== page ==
1970 Ford Mustang Mach 1 351C from Germany


The 71-73 Mustangs are the most beautiful version of the pony!


- Bad care and service by last owners, 10 year standing period.

- Rotten cowl vents, some floor perforation.

- Lots of electrical defects due to unskilled manipulations.

- Mildew, fungus and moisture plantation in interior.

- Three disastrous amateur paint jobs.

- FMX transmission mis-adjusted by a moron.

- Wrong tire sizes.

- Bad rear axle conversion by last owner

- Missing trunk lid springs

- Missing steering wheel (found replacement).

- A lot of plastic parts became brittle during the car's first 20 years in Texas

- Dashboard partly gone or defect when bought (now complete)

General Comments:

The Mach 1 Sportsroof car was bought as a restoration project, and will be brought back to original "as new" condition. It will be Acapulco blue with argent accents and stripes. The vehicle is currently undergoing a complete teardown and will be reassembled from new, NOS and restored parts.

The 71 Mustang was a dream of me, since I saw my first one at a gas station in the late seventies. The sound and look of that car was awesome. But it took 30 years to make it true. Good Mustangs are extremely difficult to find. Closer inspection shows a lot of flaws, even on the obviously nice (and expensive) ones. The most serious flaws on the 71-73 cannot be seen when the car is assembled. Main danger zones are:

Cowl vent (rust-through).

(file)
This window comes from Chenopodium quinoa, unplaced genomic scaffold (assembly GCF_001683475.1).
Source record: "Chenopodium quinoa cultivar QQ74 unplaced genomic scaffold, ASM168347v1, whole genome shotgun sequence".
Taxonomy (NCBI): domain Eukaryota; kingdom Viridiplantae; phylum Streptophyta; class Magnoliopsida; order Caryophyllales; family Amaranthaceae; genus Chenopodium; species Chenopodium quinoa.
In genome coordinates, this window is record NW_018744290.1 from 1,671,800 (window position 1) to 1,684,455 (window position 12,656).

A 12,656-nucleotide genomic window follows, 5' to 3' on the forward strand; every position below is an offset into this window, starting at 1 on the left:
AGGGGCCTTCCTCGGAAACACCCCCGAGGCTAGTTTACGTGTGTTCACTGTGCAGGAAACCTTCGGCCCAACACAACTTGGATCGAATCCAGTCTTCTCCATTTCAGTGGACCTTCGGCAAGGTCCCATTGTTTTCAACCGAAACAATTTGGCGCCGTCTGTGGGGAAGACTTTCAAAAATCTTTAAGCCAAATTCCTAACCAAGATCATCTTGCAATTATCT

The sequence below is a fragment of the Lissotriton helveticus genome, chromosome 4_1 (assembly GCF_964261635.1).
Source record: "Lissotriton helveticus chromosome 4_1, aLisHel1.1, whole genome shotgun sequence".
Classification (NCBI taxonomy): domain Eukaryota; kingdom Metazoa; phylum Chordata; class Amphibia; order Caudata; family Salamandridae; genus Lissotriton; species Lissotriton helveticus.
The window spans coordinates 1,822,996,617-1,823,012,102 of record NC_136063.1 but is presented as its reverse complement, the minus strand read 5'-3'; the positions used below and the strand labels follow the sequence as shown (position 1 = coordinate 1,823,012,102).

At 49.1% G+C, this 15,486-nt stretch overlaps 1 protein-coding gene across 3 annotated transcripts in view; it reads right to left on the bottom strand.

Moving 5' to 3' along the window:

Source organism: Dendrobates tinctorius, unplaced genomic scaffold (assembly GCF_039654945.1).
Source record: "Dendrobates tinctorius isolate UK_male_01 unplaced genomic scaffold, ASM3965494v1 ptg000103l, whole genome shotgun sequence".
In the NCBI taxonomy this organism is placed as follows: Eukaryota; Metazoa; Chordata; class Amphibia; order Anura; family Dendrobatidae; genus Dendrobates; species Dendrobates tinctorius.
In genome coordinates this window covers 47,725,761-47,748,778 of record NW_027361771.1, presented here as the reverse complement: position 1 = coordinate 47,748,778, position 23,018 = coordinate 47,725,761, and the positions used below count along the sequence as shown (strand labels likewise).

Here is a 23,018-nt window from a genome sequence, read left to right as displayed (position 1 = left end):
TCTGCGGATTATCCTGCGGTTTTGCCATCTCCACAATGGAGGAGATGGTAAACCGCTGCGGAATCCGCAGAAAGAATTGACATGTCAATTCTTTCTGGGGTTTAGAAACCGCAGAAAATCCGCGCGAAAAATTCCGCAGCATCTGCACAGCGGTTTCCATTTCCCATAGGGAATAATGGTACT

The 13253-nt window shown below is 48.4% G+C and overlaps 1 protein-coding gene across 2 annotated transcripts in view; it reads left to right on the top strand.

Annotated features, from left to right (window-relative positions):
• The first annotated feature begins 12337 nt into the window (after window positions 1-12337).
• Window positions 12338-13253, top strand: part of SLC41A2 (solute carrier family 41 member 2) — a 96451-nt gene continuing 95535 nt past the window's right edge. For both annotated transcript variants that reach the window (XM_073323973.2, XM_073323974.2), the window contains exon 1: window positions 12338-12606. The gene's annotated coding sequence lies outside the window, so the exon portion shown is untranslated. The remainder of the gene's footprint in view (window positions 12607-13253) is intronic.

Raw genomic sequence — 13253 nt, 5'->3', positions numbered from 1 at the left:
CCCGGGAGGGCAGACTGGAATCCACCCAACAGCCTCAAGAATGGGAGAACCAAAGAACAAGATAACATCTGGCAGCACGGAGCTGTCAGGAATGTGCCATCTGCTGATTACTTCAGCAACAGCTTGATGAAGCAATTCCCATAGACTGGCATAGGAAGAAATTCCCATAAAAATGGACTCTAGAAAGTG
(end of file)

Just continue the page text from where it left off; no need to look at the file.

Frame rails (rust).

Floor pans front and rear (rust).

Wheel houses (rust).

My car also has A/C, but the system has a locked-up compressor due to bad service. System will be replaced with new one.

Cleveland engine is okay and runs fine. Gaskets will be made new.

9" rear axle was once a 3.00, but was changed to 4.00 and a Detroit Locker by the previous owner, which makes the car cot very street-drivable. Will be changed back.

The 71 was the last Mustang with high-compression engines. For the later years, the scale went down. Even with OEM dual exhaust, the engine has a nice rumble, which turns to an aggressive roar when revved.

Brakes are discs in the front and drums in the back.

The car is more spacious inside than the previous Mustangs. It has a blue Deluxe Interior with the Rim-Blow 3-spoke steering wheel and blue knitted vinyl upholstery (which was also restored completely).

Would you buy another car from this manufacturer? Yes

Review Date: 25th September, 2010

1970 Ford Mustang Base 3.7L 200 C.i. Straight 6 from North America


Classic project


It would randomly stall, but that's to be expected from a 34 year old car. I had to cut the exhaust off because the hanger behind the muffler broke off. I had to redo the brakes. It has an oil leak at the #5 cylinder from a bad gasket. The parking brake cord is too short. (the list goes on) The whole interior has been replaced. The body needs to be completely re-done.

General Comments:

OK, if your looking for a project car. Not a daily driver. You are going to need alot of money to restore one of these. I bought the car for $800, and have already spent over $3000 on parts alone.

Would you buy another car from this manufacturer? Yes

Review Date: 5th January, 2004

1970 Ford Mustang Coupe 302 (5.0L) 2 Valve V8 from North America


One fast ride


Valve guide seals have started to leak.

The car gets about 8 miles per gallon.

The engine burns about 1 quart of oil every 600 miles.

Power steering pump leaks.

Brake light switch does not work anymore.

Emergency flashers do not work.

When turning right turn signal on you have to hold it otherwise it turns off.

Driver side window shattered 2 days after I bought it, the metal arms that move the window up and down had bent over the years then bound up.

General Comments:

This car has so much power that leaving a dirt road or dirt driveway is impossible without spinning the tires.

The exhaust note sounds awesome.

In my opinion the rear window is a little too small.

Has no right side mirror which really bugs me.

Would you buy another car from this manufacturer? Yes

Review Date: 12th June, 2002